To be doing something like this and playing a character that I find as intriguing and multi-dimensional as this character is is a real pleasure ... I just feel so honored. This character has resonated so much with the people, and fans and people have really made a connection with him. One of my biggest goals as an actor was to try and make him a real human and empathetic character.
He even became bigger than any of us thought when it aired, and I think people just really empathized with him more than I thought they would. I was so glad as the show progressed. In the beginning, the reaction was, here was this guy with an arse on his face. But, by the end of it, there was actually very little talk about his appearance in anything I read. People writing about it, fans, it was about how much they loved the character, how they felt for him.
That prosthetic. I can't even imagine how difficult it is as an actor to have that on your face.
Yeah, that has absolutely been the biggest challenge. Prosthetic work is incredibly difficult, as I've been learning. It's a very thick, big, foam appliance. Every morning, to sit in the chair, and it takes two hours to glue it to my face and paint it on. It's very uncomfortable, 'cause when you have anything that's glued to your face for 12+ hours a day, you can't eat when you're wearing it. There's these kind of disgusting fluids that are coming out of your face and getting trapped and absorbed into the sponge and sitting there until it comes off, which is lovely. So, just physically, between not eating and to have that on your face, it can be draining. More so, honestly, than any other job I've ever had.
The prosthetic, which covers a lot of your face, would seem to be a handicap as an actor.
Yeah, there's a whole other aspect of it. I've found it's almost like you're puppeteering something on your face, is kind of the best way to explain it. It's very thick, and so I need to emote my face in a more exaggerated way to have it read as something through the mask. Something as little as a smile, I'm contorting my face in a way that looks completely unnatural if I just do it in the mirror without the mask on. But when I put the mask on, that's the shape I need to move my face ... and that's just one of several examples, but it's definitely been interesting, and in a lot of ways almost some sort of acting lesson class. Like, how do you communicate the subtext of this line? And without half of a face, it really forces me to focus on my eyes and trying to communicate through that because, in many ways, that's all I really have.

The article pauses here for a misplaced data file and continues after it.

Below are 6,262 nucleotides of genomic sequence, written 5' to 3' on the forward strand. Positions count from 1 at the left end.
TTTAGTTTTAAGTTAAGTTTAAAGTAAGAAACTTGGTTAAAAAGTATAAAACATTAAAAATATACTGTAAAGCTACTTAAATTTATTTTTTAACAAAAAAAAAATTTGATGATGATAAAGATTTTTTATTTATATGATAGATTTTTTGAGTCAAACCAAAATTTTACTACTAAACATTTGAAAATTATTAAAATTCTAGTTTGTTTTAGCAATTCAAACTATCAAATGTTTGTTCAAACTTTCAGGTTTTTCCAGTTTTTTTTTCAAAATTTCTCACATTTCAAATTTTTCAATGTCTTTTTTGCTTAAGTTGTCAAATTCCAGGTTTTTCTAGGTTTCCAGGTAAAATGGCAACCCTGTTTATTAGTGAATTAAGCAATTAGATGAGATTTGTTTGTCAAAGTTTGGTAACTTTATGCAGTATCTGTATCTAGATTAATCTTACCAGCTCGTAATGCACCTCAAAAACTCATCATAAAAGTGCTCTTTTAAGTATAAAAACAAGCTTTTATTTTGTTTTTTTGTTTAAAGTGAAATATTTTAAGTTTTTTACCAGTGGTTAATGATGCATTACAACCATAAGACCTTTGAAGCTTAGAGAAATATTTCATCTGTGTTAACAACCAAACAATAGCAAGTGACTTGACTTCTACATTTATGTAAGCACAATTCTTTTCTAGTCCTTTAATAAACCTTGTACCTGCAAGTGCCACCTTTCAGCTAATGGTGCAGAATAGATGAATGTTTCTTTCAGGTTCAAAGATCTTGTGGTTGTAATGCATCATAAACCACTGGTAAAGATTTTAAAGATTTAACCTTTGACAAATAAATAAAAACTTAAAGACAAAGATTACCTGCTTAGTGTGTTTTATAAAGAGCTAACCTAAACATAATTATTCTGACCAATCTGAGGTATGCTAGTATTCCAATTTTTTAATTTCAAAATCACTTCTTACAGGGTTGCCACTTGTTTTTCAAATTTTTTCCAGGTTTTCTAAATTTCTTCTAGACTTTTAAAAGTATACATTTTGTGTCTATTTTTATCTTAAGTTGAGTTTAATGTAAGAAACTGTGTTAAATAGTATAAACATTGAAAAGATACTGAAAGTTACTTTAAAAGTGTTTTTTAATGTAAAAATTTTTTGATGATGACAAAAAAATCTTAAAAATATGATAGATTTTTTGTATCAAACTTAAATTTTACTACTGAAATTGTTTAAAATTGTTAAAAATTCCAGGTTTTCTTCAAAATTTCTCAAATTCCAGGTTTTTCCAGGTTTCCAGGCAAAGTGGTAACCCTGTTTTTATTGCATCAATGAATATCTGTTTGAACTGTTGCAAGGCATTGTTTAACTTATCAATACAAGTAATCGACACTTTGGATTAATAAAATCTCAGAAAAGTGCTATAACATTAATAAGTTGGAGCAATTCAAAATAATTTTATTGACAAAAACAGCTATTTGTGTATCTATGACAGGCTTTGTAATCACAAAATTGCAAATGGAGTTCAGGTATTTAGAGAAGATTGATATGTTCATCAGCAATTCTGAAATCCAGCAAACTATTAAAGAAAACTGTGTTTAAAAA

And, while they've used subtitles for Eugene, tell us about the speech pattern you've come up with.
I love doing my little voice work. A lot of times, the mask gets credit for what I do behind the mask. But a lot of it is the voice that I've come up with for the character that I created long before I put the mask on my face. So the mask helps in making the voice, but a lot of it I came up with based on what I've seen in the comic.
What's surprised you the most about your journey as Eugene?
I wasn't sure I expected people to totally feel for him in the way they have. I hoped that would be the case, but I wasn't sure. And this season, I think Eugene has now found himself in a place that is very much eat or be eaten, and he needs to adapt to survive. And I think that takes him down some roads that really push him and force him to ask serious moral questions about himself and about the people around him, and that will force the audience in turn to ask similar questions about Eugene. And I think, at the end of it, whatever happens, I think he's going to certainly have evolved as a character. Eugene has become a major part of the DNA of Preacher, and there's a lot more story to tell.
Why should someone watch?
I say this wholeheartedly: There's nothing else like it on television. I think the way it balances brutal violence but also hilarity is very unique to Preacher. And I really don't think there's anything else like it. I think it's a very special show, and it feels that way when we're making it ... this season, in my opinion, as a fan of the comics and a fan of the show, is going to be better than last season. It's crazier, it's darker, it's funnier, and it's going to be amazing.
Preacher airs on Monday nights at 9 p.m. ET on AMC.